Manufacturers require high code accuracy and legibility from their Thermal Transfer Overprinters (TTO) to improve production line efficiency and reduce overall costs in their flexible packaging and labelling applications. In response to this need, Videojet has launched its next generation of TTO products.
The Videojet 6530 and 6330 come with iAssure™ technology, an industry-first, integrated code assurance systemthat automatically checks every print for alphanumeric print defects. Operators can now decide to stop the line when multiple common print defects are detected, reducing the need to scrap or rework product.
Videojet iAssure technology will help customers consistently deliver high-quality codes by detecting print defects caused by things like dirty printheads, uneven print surfaces or ribbon wrinkles. iAssure technology complements existing quality control processes.
Videojet understands that manufacturers require the flexibility to choose how they want the printer to fit into their production line. The Videojet DataFlex6530 and 6330 printers have a modular design that allows the power supply to be placed with the controller, or separated and mounted inside the packaging machine cabinet. For those manufacturers wanting fewer components exposed in a production environment, the printer can also be controlled through the packaging machine’s web interface, eliminating the need for the Videojet controller. This enables manufacturers to have a single point of control for their printer and packaging machine.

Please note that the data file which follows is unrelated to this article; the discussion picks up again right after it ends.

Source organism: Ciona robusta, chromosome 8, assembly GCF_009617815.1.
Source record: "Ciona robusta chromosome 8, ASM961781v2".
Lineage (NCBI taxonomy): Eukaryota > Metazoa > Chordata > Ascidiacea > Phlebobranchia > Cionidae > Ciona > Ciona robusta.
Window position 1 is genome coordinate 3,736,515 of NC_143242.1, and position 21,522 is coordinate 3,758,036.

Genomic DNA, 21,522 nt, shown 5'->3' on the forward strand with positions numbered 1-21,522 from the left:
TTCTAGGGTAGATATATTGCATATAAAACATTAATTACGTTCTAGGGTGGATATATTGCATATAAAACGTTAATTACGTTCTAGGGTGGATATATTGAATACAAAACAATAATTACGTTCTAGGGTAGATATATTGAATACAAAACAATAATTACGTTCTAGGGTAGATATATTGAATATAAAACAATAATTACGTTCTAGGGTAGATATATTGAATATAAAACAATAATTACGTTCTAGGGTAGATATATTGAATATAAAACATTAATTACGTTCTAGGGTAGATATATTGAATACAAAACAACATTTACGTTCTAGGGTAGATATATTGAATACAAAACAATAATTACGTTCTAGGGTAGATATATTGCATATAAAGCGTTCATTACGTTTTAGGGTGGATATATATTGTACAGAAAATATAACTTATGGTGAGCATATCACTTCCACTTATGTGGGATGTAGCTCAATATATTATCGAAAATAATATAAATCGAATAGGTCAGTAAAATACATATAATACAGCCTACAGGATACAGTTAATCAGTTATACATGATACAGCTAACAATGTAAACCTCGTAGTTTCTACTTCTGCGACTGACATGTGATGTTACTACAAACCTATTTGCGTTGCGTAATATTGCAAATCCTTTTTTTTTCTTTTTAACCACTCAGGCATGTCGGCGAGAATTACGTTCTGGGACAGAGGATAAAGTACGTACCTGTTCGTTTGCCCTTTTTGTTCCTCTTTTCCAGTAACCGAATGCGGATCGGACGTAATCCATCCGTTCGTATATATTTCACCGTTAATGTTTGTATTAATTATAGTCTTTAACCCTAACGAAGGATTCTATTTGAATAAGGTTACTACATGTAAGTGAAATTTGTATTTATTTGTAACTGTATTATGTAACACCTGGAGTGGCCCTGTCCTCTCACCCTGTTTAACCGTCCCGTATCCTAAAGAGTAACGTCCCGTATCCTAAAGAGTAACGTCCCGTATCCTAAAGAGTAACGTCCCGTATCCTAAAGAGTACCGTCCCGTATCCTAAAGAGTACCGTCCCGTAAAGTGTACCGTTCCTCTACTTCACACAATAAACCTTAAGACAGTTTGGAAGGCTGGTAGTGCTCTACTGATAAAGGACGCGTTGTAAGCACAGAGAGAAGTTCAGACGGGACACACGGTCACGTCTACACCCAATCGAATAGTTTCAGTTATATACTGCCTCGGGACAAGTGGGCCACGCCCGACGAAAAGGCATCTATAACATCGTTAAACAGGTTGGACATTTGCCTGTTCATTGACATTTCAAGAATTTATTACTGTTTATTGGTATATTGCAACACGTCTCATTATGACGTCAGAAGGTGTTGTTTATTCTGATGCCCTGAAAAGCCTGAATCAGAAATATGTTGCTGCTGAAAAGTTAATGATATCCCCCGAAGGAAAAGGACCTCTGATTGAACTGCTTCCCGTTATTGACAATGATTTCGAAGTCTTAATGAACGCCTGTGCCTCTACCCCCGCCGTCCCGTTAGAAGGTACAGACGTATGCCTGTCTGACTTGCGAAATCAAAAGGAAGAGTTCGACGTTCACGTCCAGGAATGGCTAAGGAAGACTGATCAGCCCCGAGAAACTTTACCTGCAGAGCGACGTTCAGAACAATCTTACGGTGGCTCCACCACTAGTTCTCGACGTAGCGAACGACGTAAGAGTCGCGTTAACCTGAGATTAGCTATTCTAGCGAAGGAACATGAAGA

The Videojet 6530 and 6330 printers can now print on zipper packs and pouches of varying thickness with no special setup. These new printers can also be used on films that have resealable zippers in every pack, providing customers with more flexibility.
The new TTO printers utilize an all-electronic printer design that removes the need for compressed air, helping reduce operation costs and increase throughput by 25%. This design also eliminates the need for operators to adjust the amount of air pressure needed when trying to improve poor print quality, which can increase the potential for premature head wear.